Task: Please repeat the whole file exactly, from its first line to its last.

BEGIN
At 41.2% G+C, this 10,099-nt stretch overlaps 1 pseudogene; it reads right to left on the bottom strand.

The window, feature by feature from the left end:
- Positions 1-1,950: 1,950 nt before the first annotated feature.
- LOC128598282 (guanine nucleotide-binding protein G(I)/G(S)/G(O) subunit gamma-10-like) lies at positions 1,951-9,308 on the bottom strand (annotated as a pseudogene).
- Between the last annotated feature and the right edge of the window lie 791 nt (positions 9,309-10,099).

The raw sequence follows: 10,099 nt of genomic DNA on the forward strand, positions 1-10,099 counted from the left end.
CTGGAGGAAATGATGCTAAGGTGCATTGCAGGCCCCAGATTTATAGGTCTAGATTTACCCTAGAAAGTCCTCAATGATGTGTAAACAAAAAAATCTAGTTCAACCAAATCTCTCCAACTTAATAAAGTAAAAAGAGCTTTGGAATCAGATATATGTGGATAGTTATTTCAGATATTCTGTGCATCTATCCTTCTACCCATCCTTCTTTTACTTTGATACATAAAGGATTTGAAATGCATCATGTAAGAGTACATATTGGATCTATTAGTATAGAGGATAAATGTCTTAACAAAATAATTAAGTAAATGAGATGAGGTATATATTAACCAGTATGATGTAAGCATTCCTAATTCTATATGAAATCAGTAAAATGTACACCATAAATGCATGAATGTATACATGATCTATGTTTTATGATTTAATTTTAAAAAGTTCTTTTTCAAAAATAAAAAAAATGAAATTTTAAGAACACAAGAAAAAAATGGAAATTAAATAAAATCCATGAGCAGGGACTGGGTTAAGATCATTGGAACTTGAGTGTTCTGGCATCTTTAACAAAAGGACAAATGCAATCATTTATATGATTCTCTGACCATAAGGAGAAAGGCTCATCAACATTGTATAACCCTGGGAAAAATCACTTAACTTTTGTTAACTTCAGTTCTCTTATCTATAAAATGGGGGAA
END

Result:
At 41.2% G+C, this 10,099-nt stretch overlaps 1 pseudogene; it reads right to left on the bottom strand.

The window, feature by feature from the left end:
- Positions 1-1,950: 1,950 nt before the first annotated feature.
- LOC128598282 (guanine nucleotide-binding protein G(I)/G(S)/G(O) subunit gamma-10-like) lies at positions 1,951-9,308 on the bottom strand (annotated as a pseudogene).
- Between the last annotated feature and the right edge of the window lie 791 nt (positions 9,309-10,099).

The raw sequence follows: 10,099 nt of genomic DNA on the forward strand, positions 1-10,099 counted from the left end.
CTGGAGGAAATGATGCTAAGGTGCATTGCAGGCCCCAGATTTATAGGTCTAGATTTACCCTAGAAAGTCCTCAATGATGTGTAAACAAAAAAATCTAGTTCAACCAAATCTCTCCAACTTAATAAAGTAAAAAGAGCTTTGGAATCAGATATATGTGGATAGTTATTTCAGATATTCTGTGCATCTATCCTTCTACCCATCCTTCTTTTACTTTGATACATAAAGGATTTGAAATGCATCATGTAAGAGTACATATTGGATCTATTAGTATAGAGGATAAATGTCTTAACAAAATAATTAAGTAAATGAGATGAGGTATATATTAACCAGTATGATGTAAGCATTCCTAATTCTATATGAAATCAGTAAAATGTACACCATAAATGCATGAATGTATACATGATCTATGTTTTATGATTTAATTTTAAAAAGTTCTTTTTCAAAAATAAAAAAAATGAAATTTTAAGAACACAAGAAAAAAATGGAAATTAAATAAAATCCATGAGCAGGGACTGGGTTAAGATCATTGGAACTTGAGTGTTCTGGCATCTTTAACAAAAGGACAAATGCAATCATTTATATGATTCTCTGACCATAAGGAGAAAGGCTCATCAACATTGTATAACCCTGGGAAAAATCACTTAACTTTTGTTAACTTCAGTTCTCTTATCTATAAAATGGGGGAA